Do Electric Bikes Need Gears?

Are you wondering whether or not you need gears on your new electric bike? Read this article to find out!


You want to buy an electric bike. The product descriptions focus on all sorts of things, from the power of the motor to the capacity of the battery, and yet they say almost nothing about gears.

And so, you found yourself wondering: Do electric bikes even need gears? Well, it’s good that you asked, because the answer isn’t a clear-cut yes or no. Here’s everything you need to know before buying.

Single Speed Electric Bikes

Gears allow you to adjust the pedaling speed of your bike, so you don’t have to pedal like a madman to go fast and can climb hills without hassle. But, depending on where you live and what you use your bike for, they might not be a necessity.

If you live somewhere flat — say, in the Netherlands — then you probably won’t need gears on your electric bike, just like you wouldn’t need them on a regular bike. You can get a single-speed e-bike for your daily commuting and shopping, knowing it’s cheaper to buy and easier to maintain.

Multi-Speed Electric Bikes

If you live in an area with different elevations, and you have to switch between cycling, climbing, and going downhill whenever you go out for a ride, you probably want to get an electric bike with gears.

Electric bikes have a motor that can take over pedaling for you on relatively flat roads, which is great if you want to go further with less effort. But you still have to pedal when going up long and steep hills, even if not as hard as you’d need to on a non-electrified bicycle. Having speeds on your e-bike reduces the strain even further.

There are three types of gears you can get on electric bikes: derailleur shifters, internally geared hubs, and automatic gears.


Derailleur gears are the oldest type of gears around. A cluster of sprockets of different sizes, called a “cassette,” is installed on one side of the hub of the rear wheel. A mechanism that shifts the chain between sprockets, called a “derailleur,” switches gears on your command.

This gear mechanism is cheap, reliable, and easy to fix. But it has one major drawback: it’s external, so it’s exposed to air, water, dirt, and dust — making it prone to corrosion, rust, and mechanical failure if not cared for properly.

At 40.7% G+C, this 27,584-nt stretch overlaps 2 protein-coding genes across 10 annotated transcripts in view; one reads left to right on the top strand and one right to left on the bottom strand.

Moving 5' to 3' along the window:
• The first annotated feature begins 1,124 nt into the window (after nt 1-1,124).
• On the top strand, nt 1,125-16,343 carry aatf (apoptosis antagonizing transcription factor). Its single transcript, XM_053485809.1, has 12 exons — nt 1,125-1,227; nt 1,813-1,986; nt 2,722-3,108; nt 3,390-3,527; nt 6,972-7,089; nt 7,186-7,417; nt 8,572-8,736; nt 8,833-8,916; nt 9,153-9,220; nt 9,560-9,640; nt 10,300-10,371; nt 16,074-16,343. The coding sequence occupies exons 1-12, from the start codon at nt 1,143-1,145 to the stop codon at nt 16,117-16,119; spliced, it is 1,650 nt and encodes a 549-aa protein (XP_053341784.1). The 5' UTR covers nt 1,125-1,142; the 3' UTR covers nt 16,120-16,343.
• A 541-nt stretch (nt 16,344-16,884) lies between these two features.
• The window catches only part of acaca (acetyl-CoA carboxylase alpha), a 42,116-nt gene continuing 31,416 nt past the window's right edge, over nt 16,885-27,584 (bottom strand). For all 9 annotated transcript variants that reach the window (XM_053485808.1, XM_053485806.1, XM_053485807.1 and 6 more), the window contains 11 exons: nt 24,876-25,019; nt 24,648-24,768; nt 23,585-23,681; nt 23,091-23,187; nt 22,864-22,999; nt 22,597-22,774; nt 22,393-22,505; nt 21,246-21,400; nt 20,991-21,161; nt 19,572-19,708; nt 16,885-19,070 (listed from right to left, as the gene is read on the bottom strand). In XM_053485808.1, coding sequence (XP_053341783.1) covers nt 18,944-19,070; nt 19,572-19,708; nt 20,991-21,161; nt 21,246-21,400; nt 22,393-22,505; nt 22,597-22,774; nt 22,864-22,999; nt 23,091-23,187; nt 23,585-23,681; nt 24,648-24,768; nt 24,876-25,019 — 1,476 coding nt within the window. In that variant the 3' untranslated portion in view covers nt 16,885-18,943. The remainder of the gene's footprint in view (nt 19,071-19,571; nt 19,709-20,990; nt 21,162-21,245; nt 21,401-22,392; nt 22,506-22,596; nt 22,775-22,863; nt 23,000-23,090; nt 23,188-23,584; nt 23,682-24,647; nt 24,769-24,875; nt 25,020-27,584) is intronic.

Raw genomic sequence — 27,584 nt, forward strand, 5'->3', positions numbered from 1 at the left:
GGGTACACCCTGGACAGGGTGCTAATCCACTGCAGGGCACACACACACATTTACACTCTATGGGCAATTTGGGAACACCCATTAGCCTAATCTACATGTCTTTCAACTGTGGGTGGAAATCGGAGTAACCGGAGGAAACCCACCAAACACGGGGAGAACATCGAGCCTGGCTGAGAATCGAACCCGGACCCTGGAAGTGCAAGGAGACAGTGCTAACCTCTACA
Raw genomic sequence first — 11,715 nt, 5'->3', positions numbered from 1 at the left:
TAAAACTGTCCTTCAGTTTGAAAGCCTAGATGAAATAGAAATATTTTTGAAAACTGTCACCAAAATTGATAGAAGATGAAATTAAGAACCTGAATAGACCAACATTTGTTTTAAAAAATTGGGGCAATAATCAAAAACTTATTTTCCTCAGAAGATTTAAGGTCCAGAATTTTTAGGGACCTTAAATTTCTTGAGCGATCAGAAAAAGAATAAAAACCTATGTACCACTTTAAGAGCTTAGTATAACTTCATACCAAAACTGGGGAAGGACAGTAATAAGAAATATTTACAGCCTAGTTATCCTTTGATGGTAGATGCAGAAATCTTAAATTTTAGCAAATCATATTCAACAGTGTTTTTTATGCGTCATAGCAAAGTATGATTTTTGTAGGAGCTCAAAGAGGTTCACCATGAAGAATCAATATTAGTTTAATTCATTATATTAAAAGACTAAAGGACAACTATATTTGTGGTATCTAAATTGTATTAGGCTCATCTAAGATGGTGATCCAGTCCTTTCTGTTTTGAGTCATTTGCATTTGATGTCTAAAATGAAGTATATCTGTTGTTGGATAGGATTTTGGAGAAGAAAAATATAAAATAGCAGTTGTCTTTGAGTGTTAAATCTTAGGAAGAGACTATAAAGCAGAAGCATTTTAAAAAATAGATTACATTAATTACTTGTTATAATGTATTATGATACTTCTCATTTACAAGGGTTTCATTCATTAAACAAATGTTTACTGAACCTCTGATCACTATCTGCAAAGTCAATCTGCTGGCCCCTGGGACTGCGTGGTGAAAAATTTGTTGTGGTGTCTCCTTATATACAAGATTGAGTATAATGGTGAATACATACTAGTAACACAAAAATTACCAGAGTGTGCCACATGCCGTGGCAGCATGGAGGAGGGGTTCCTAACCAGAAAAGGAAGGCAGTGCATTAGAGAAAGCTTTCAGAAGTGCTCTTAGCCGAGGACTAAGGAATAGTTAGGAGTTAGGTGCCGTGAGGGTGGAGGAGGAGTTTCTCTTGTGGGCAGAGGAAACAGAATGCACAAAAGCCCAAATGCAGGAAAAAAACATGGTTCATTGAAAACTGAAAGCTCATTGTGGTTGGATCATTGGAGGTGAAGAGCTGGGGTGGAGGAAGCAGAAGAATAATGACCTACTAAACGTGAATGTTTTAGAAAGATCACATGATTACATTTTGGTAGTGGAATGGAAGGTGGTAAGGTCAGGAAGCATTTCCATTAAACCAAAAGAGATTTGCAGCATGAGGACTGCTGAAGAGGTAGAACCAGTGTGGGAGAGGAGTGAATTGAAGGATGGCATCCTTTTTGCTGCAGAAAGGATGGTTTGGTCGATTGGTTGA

This is why derailleurs need a lot of maintenance, and regular cleanup and lubrication. The other drawback to derailleur systems is that they’re compatible only with chain drives — and not with belt drives.

Internally Geared Hub

An internally geared hub, as its name suggests, is an internal system of gears enclosed inside a wheel hub. The gears are sprockets inside the hub. But instead of the chain moving from one sprocket to another, the coupling of the sprockets in the hub determines the active gear.

Because they are better protected from the air, water, dirt, dust, and weather, internally geared hubs don’t need as much maintenance as derailleur gear systems. Seasoned cyclists would say that this gear system is better for northern climates, where it’s damp and rainy almost all year round.

However, internally geared hubs are also pricey and difficult to repair. You’ll have to pay up when buying them, and you can expect your trips to the bike repair shop to cost more.

Automatic Transmission

Some electric bikes have automatic transmissions. This makes riding a bike feel very much like driving an automatic car. Simply set the pace at which you’d like to pedal, then the system controls the gears automatically for you.

Like derailleurs and internally geared hubs, automatic transmissions have certain limits. If you’re climbing a hill and you reach those limits, you will need to put more effort into pedaling.

These transmissions are quite modern and efficient, but they’re not as well known as the manual ones. Their reliability will vary from brand to brand, and not every e-bike shop will know how to maintain and repair them.

The Bottom Line

Whether or not an electric bike needs gears depends on the terrain and rider.

Commuter cyclists who ride mostly on flat terrain may be perfectly fine with a single-gear e-bike. However, those who cycle uphill and descend on steep climbs will want to get a bike with multiple gears.

Multi-gear electric bikes generally have three types of transmissions: externally-mounted derailleurs, internally geared hubs, and automatic transmissions. Decide which to buy based on your budget and preferences.

By Dim Nikov

City dweller. Recreational cyclist with a knack for writing. Always trying to find the right balance between life and bike.